Stand.earth installs ‘Amazon: Prime Polluter’ message on pavement outside Amazon HQ
July 13, 2023
SEATTLE (Traditional Puget Sound Salish and Duwamish Lands) — Amazon quietly rolled back its Shipment Zero pledge in May, signaling the company’s intent to prioritize profit over environmental sustainability — and in response, Stand.earth quietly sent a clear message to CEO Andy Jassy last night in Seattle during the company’s “Prime Day” campaign.
The message, painted on 6th Avenue outside the Amazon HQ building in Seattle reads, “CEO Andy Jassy, Amazon: Prime Polluter #Deliver Change.”
After the message was installed, Stand.earth Senior International Campaigner Victoria Leistman said:
“It’s clear that Amazon is not a climate leader, but instead a Prime Polluter, so we’re ensuring the company’s decision-makers see our message right outside their front door. It’s time for Mr. Jassy to deliver change and clean air, not more dirty truck pollution.”
The Clean Mobility Collective’s “Amazon: Deliver Change” campaign launched in May with a news conference at the Seattle HQ building, and is a global effort to push Amazon to zero-emission deliveries by 2030.
The action comes just weeks after Clean Mobility Collective (CMC) and Stand.earth Research Group (SRG) released a joint investigation that finds Amazon and other leading delivery companies continue to rely on fossil fuels to move their ever-growing e-commerce deliveries, are failing to deploy 100% zero-emission vehicles as promised, and avoid disclosing sufficient data related to last-mile emissions — threatening clean air progress worldwide and amplifying a wide range of health risks and disparities. The report, titled Cost of Convenience: Revealing the hidden climate and health impacts of the global ecommerce-driven parcel delivery industry through 2030, predicts global annual parcel volume could more than double by 2030 and, even without accounting for this exponential growth, Amazon and global e-commerce companies are on track to emit the annual carbon equivalent of up to 44 coal plants.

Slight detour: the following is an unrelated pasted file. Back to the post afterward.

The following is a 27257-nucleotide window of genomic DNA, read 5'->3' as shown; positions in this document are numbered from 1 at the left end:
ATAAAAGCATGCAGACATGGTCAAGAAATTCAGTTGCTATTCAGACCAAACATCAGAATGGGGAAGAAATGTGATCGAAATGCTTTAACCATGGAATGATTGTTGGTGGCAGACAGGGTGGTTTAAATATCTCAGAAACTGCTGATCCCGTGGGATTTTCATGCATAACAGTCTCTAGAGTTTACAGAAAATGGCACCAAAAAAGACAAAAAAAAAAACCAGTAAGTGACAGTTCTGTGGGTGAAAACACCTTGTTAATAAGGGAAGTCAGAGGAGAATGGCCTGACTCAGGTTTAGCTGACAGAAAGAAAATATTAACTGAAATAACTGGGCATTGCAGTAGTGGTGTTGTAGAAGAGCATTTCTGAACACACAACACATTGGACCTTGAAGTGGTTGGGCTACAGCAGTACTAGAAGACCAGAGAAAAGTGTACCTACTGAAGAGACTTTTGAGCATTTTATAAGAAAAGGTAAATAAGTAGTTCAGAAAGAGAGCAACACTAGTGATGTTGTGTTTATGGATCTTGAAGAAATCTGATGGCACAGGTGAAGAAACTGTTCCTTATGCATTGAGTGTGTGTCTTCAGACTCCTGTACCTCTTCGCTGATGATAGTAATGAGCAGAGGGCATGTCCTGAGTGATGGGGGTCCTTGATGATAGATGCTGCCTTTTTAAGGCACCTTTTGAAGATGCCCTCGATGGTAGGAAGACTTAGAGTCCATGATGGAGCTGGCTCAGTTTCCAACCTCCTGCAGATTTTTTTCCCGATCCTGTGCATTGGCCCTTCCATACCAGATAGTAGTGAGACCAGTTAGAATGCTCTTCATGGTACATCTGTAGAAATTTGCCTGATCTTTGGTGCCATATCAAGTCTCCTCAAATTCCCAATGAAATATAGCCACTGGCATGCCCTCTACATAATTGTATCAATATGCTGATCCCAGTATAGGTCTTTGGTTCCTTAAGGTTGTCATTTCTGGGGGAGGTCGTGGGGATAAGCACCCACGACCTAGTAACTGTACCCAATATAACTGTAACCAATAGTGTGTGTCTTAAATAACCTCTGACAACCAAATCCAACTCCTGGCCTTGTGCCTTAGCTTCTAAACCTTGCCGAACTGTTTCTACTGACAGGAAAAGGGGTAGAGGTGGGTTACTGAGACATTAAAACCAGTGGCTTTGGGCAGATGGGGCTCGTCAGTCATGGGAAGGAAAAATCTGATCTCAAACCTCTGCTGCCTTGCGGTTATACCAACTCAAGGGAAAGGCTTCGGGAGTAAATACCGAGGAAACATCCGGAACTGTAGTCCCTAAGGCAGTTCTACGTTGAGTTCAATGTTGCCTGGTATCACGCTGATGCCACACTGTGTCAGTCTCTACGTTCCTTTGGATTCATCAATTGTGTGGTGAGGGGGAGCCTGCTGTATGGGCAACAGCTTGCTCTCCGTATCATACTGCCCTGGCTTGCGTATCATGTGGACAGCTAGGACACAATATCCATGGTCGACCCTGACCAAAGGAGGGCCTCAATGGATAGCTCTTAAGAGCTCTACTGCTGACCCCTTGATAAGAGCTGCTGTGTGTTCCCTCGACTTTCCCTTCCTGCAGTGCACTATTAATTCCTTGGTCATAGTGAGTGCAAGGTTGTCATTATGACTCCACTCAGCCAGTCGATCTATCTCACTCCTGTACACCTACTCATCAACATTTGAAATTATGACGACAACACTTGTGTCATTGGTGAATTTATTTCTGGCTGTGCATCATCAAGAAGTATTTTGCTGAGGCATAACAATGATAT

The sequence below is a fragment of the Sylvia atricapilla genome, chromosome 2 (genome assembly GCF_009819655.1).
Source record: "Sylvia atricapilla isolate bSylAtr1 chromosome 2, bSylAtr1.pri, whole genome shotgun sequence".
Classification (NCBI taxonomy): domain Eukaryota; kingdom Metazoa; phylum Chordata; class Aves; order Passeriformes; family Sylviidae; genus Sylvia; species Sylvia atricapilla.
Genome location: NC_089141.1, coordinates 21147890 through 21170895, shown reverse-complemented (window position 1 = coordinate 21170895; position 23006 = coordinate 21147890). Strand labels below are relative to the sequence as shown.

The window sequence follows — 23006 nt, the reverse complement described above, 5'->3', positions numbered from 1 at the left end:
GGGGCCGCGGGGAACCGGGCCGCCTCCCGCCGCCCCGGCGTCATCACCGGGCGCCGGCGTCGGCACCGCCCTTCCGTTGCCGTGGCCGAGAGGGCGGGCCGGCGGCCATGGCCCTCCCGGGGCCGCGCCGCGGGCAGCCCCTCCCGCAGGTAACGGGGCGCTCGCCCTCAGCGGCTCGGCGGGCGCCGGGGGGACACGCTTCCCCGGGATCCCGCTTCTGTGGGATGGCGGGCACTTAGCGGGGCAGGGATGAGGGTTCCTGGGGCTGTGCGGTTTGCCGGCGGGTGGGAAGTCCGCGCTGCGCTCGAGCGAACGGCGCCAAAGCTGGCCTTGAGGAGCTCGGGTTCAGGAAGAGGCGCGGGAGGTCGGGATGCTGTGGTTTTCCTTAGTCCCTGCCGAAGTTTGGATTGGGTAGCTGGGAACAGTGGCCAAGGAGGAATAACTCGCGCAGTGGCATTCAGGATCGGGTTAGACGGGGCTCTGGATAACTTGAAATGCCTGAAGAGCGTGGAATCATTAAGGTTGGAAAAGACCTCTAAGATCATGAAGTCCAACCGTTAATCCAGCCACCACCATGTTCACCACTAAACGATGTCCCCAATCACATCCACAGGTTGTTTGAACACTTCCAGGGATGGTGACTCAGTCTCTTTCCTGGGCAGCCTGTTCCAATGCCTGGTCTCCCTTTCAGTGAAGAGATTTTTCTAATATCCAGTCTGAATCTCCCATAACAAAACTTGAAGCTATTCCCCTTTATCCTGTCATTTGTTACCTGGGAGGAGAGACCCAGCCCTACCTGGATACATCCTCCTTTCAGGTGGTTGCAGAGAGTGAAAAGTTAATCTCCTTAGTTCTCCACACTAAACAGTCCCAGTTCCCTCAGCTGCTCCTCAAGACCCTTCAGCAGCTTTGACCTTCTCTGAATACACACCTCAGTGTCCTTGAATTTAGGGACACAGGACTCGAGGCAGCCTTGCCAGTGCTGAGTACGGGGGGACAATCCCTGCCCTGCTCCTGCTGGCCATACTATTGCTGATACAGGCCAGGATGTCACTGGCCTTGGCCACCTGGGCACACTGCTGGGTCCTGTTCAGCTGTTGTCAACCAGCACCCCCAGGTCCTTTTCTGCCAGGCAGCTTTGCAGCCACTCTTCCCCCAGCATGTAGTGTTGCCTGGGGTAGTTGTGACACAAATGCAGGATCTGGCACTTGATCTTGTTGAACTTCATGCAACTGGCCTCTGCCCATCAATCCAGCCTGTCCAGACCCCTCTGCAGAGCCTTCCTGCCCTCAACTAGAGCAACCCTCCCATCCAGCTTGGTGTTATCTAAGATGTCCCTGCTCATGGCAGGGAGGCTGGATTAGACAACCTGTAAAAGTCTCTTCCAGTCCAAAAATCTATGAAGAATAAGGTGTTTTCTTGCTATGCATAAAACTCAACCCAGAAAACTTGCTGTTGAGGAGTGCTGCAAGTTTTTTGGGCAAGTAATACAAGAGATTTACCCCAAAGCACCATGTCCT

Several other recent studies confirm the harmful health effects caused by fossil fuel-derived air pollution. A 2021 Harvard University study found that one in five deaths globally can be linked to air pollution caused by the burning of fossil fuels, and a Boston University-led study published earlier this month found that the pollutants nitrogen oxide, fine particulate matter (PM2.5), and ozone (O3) from oil and gas production contributed to 7,500 excess deaths, 410,000 asthma attacks, and 2,200 new cases of childhood asthma across the U.S. Regarding the urgent need to transition to clean transportation, an IPCC report published in March finds “rapid, deep and immediate” emissions reductions are critical “in this decade.”
Shane Reese, Corporate Campaigns Media Director, email@example.com, +1 919 339 3785 (Eastern Time)